There are a number of Project Euler problems that involve prime numbers. I figured that before tackling those, I better learn how to generate prime numbers. As such, I have looked at the classic approach, called The Sieve of Eratosthenes. I did not follow that algorithm exactly as described on Wikipedia, but the solution is the same. The listing below shows how to use the code.

1 #light

2 #r "FSharp.PowerPack.dll"

3

4 // The Sieve of Eratosthenes

5 // You can get more information on the algorithm

6 // by searching http://en.wikipedia.org

7 // I did not follow the exact method outlined, but

8 // the results are the same

9 // My method removes odd and even numbers from the

10 // list in one go, and the remaining will be

11 // primes

12 let rec sieveOfEra xs =

13 match xs with

14 | [] -> [] // if empty list passed in, quit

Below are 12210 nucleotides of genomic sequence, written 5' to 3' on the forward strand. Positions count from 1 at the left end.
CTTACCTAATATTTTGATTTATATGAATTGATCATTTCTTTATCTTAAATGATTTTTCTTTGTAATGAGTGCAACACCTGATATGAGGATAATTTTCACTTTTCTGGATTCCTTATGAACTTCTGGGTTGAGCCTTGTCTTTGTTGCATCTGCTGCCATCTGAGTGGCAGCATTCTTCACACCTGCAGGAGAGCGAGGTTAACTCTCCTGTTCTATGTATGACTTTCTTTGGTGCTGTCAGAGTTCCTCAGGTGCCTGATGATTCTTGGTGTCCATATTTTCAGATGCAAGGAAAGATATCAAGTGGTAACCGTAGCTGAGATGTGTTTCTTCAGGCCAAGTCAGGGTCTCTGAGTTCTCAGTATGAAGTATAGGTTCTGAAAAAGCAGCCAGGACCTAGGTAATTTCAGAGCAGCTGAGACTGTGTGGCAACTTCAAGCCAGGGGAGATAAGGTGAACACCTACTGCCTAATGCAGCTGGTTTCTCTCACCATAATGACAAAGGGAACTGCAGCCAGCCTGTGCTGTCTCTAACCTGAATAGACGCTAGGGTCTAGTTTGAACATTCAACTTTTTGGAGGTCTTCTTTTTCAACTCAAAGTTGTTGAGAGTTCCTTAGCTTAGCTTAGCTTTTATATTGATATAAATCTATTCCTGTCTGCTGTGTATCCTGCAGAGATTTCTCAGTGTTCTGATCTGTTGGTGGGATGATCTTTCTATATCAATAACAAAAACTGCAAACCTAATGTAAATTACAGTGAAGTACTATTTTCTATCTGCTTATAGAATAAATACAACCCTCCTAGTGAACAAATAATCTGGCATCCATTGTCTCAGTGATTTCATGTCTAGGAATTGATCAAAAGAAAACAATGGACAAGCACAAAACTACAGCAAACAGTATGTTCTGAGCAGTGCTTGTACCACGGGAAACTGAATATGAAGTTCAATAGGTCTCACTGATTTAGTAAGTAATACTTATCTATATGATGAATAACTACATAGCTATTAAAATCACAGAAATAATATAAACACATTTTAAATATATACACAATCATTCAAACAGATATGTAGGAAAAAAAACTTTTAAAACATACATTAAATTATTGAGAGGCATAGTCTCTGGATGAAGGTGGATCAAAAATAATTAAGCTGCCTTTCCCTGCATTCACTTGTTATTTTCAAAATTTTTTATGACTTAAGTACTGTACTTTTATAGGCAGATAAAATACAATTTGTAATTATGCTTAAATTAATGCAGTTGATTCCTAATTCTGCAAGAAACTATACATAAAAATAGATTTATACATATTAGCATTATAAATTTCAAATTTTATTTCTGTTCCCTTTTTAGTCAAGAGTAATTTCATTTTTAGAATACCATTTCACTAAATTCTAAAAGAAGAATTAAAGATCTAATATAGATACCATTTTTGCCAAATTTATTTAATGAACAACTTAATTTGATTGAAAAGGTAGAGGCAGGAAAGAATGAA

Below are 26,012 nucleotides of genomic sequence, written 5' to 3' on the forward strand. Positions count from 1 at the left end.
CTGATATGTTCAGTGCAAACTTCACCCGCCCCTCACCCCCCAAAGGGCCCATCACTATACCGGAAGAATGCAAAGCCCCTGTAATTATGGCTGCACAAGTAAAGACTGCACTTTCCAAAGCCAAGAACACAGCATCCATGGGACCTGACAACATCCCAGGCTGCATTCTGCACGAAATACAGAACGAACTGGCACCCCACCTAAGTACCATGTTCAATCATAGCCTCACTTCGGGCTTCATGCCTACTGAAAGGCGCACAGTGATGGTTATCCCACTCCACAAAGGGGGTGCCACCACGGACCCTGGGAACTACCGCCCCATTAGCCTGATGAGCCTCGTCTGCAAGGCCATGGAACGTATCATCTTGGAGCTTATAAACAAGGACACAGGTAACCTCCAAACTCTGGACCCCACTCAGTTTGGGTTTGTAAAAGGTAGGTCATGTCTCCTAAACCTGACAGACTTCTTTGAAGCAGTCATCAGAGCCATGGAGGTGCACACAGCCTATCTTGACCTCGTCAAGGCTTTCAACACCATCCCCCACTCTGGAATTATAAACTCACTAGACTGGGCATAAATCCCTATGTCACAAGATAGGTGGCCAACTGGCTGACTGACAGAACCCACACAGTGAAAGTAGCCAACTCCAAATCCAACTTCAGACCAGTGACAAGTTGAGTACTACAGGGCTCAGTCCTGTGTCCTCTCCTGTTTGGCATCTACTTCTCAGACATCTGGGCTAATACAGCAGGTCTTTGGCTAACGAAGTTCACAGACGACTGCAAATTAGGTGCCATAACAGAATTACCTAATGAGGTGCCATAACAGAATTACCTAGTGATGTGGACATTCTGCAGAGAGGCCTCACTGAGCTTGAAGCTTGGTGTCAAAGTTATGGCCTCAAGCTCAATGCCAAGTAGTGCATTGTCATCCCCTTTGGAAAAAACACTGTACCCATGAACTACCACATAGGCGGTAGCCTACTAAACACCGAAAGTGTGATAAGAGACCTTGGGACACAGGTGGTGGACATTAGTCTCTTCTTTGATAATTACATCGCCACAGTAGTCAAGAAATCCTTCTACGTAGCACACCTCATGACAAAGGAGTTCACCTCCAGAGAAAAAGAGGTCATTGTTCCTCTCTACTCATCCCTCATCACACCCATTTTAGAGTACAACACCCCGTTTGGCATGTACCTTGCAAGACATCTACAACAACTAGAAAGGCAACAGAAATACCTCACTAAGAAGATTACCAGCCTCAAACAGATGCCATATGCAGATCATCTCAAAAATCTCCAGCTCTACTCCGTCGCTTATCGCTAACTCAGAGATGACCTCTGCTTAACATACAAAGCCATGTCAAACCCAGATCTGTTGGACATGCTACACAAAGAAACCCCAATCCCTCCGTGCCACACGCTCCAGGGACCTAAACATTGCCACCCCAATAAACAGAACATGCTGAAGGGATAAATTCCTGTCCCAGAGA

15 | h::t ->

16 h::(sieveOfEra

17 (List.filter (fun x -> x % h <> 0) t))

18

19 // Example:

20 sieveOfEra [2..100]

21 > val it : int list

22 *= [2; 3; 5; 7; 11; 13; 17; 19; 23; 29; 31; 37; *

23 *41; 43; 47; 53; 59; 61; 67; 71; 73; 79; 83; *

24 *89; 97]*

Actually, it too me a little bit to get the answer, in terms of programming. I had the recursion returning int -> list -> list instead of just int -> list. That is because in the match section, I was recursing the wrong data structure. Initially I had something like:

| h::t -> h::(List.filter

(fun x -> x % h <> 0) t) sieveOfEra t

The best part is I figured out what I was doing wrong, just before I fell asleep this morning :-)

## 2 comments:

The solution isn't really the same; you should read "The Genuine Sieve of Eratosthenes" by Melissa O'Neill.

Thanks for taking a look at my soluton. I just followed the algorithm on Wikipedia. As soon as I have the time, I will take a look at your recommendation.

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